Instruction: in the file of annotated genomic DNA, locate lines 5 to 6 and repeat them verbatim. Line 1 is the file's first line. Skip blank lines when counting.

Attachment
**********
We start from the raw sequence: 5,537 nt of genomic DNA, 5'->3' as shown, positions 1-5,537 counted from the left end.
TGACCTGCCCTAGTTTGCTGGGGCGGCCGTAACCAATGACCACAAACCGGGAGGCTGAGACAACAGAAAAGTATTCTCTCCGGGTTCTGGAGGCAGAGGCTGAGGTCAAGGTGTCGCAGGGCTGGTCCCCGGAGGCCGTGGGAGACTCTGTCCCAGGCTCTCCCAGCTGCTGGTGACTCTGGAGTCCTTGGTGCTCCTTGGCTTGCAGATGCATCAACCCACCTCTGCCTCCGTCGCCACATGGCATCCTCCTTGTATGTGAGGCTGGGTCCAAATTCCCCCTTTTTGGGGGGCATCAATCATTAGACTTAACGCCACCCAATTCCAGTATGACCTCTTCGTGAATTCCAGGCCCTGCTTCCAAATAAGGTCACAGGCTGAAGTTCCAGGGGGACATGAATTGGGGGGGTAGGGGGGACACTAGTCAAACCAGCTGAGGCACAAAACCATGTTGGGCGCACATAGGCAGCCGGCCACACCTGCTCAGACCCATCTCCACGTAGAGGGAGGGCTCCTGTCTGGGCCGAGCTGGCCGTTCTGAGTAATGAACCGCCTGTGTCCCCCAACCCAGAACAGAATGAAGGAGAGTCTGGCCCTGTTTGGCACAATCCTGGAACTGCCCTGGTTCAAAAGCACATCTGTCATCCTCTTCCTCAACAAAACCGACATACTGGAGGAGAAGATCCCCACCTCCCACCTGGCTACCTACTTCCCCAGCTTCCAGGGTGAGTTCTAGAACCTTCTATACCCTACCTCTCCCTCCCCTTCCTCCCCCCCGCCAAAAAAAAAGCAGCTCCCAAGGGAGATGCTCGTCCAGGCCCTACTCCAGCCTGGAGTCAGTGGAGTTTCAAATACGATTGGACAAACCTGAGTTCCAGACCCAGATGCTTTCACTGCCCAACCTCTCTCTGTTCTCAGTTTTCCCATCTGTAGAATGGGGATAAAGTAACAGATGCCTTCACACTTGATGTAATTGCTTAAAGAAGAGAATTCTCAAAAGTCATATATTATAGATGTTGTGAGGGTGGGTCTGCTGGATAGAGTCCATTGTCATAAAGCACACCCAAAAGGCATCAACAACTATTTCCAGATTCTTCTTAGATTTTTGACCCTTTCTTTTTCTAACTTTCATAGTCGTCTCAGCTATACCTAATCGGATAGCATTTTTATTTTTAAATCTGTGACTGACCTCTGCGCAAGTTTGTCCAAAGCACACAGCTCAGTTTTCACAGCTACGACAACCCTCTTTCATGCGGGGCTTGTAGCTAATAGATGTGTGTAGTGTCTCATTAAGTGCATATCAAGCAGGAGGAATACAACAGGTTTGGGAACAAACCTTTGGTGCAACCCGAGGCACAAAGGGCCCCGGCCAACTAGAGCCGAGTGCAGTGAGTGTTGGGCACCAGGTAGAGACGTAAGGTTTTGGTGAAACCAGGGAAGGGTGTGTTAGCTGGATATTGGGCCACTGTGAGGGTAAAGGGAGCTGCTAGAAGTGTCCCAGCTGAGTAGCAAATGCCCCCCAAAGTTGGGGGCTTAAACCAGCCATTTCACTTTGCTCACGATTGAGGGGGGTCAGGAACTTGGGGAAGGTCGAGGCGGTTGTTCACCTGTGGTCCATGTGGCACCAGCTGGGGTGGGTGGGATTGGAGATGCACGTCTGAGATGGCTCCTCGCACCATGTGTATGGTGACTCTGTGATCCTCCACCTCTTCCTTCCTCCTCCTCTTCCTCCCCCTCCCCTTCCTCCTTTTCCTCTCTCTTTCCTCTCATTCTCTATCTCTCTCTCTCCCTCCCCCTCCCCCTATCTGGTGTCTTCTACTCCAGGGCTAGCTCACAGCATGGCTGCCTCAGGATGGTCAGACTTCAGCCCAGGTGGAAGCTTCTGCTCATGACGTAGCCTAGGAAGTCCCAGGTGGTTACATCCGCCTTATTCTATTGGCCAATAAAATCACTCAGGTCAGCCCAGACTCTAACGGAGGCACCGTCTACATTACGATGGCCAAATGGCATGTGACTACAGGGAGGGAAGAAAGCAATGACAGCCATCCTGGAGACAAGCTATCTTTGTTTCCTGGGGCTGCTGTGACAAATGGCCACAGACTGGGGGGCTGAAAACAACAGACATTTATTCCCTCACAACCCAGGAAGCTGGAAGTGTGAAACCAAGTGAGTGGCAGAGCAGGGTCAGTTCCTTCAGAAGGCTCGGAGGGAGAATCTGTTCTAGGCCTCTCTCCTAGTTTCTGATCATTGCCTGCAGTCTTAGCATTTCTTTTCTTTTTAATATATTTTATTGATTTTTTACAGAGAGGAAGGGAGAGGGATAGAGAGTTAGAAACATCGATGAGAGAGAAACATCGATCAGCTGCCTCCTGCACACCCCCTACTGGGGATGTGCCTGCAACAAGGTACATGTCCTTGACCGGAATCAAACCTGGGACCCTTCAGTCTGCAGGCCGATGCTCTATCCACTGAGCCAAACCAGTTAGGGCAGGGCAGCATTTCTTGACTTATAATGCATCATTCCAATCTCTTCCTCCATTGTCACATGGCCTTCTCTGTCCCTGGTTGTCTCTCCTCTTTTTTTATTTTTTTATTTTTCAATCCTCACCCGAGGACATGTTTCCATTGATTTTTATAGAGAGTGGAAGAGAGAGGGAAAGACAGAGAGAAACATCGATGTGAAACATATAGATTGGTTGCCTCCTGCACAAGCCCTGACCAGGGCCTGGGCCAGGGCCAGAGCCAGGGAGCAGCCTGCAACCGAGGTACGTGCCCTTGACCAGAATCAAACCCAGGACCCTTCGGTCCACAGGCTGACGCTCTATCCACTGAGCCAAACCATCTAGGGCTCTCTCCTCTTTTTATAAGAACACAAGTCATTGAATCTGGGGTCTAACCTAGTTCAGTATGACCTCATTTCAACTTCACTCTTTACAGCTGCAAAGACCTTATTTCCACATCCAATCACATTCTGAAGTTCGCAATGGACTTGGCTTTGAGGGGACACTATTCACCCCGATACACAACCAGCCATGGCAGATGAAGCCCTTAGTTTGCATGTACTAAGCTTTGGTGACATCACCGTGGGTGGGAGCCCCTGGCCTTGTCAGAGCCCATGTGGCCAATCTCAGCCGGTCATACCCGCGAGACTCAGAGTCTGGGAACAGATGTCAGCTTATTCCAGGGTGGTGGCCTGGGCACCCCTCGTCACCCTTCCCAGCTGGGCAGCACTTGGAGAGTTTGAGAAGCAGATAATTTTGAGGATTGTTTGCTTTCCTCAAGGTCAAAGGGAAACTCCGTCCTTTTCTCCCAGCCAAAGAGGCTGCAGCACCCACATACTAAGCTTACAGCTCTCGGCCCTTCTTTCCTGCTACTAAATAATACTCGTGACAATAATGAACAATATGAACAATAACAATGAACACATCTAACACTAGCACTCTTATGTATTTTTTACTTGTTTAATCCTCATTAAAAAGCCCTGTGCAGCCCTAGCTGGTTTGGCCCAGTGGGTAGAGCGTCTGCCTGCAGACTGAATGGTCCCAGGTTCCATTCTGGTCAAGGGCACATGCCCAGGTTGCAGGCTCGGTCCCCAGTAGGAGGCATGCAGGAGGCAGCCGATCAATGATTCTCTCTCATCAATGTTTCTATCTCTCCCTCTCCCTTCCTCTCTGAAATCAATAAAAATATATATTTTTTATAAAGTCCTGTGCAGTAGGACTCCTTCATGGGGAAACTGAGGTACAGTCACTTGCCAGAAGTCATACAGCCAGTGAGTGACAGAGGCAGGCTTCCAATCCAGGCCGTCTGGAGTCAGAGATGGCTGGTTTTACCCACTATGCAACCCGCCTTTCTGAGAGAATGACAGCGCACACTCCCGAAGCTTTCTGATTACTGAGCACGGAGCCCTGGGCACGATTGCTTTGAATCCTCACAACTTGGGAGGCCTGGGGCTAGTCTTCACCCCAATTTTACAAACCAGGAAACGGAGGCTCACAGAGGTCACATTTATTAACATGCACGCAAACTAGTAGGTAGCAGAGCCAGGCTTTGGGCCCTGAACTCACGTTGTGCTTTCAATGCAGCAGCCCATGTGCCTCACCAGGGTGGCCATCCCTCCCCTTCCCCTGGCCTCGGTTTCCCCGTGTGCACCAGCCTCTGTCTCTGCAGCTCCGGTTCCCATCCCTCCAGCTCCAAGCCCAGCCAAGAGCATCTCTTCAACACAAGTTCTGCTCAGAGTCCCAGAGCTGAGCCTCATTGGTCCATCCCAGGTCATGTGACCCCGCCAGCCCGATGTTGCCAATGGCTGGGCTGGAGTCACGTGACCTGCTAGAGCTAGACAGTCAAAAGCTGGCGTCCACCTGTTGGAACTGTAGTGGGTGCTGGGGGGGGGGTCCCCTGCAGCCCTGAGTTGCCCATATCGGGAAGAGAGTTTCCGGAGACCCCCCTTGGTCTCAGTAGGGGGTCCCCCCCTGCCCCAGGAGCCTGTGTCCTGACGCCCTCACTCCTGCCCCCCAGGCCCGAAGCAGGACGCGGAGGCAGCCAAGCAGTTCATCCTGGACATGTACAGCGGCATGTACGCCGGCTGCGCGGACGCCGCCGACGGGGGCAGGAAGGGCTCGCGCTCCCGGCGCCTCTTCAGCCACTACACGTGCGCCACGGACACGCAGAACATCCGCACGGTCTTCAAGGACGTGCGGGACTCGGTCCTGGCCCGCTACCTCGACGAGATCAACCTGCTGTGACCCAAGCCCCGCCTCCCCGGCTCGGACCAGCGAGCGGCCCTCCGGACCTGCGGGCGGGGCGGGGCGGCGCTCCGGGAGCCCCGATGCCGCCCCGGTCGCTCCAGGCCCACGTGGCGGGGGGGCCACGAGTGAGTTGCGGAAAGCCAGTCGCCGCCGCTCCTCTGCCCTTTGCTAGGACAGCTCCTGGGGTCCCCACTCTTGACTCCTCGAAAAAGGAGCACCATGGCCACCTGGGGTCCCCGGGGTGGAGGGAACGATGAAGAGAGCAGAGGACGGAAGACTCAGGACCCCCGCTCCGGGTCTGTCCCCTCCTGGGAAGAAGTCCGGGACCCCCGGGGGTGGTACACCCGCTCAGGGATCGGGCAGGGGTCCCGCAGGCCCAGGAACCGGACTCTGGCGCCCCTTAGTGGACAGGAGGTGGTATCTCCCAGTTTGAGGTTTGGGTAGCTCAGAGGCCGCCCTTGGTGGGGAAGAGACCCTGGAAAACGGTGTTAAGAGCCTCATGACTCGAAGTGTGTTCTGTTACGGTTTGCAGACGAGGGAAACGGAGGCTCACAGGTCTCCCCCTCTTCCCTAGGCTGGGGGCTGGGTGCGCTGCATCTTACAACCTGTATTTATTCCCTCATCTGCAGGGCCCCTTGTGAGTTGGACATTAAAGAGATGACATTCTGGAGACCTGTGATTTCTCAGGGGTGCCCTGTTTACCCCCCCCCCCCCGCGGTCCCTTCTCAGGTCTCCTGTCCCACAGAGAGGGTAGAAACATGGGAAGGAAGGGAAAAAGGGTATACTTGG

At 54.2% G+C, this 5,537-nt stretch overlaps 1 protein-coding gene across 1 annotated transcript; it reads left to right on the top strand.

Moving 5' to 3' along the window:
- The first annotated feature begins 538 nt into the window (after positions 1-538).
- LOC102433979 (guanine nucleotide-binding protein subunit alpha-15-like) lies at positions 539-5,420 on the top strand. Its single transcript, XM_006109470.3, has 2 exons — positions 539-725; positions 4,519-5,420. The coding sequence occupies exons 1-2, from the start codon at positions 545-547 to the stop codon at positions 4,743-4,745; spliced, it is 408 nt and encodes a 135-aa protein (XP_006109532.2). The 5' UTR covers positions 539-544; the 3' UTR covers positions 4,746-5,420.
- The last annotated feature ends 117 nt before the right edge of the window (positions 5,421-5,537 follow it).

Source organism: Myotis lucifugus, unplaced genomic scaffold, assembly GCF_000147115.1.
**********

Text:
- The first annotated feature begins 538 nt into the window (after positions 1-538).
- LOC102433979 (guanine nucleotide-binding protein subunit alpha-15-like) lies at positions 539-5,420 on the top strand. Its single transcript, XM_006109470.3, has 2 exons — positions 539-725; positions 4,519-5,420. The coding sequence occupies exons 1-2, from the start codon at positions 545-547 to the stop codon at positions 4,743-4,745; spliced, it is 408 nt and encodes a 135-aa protein (XP_006109532.2). The 5' UTR covers positions 539-544; the 3' UTR covers positions 4,746-5,420.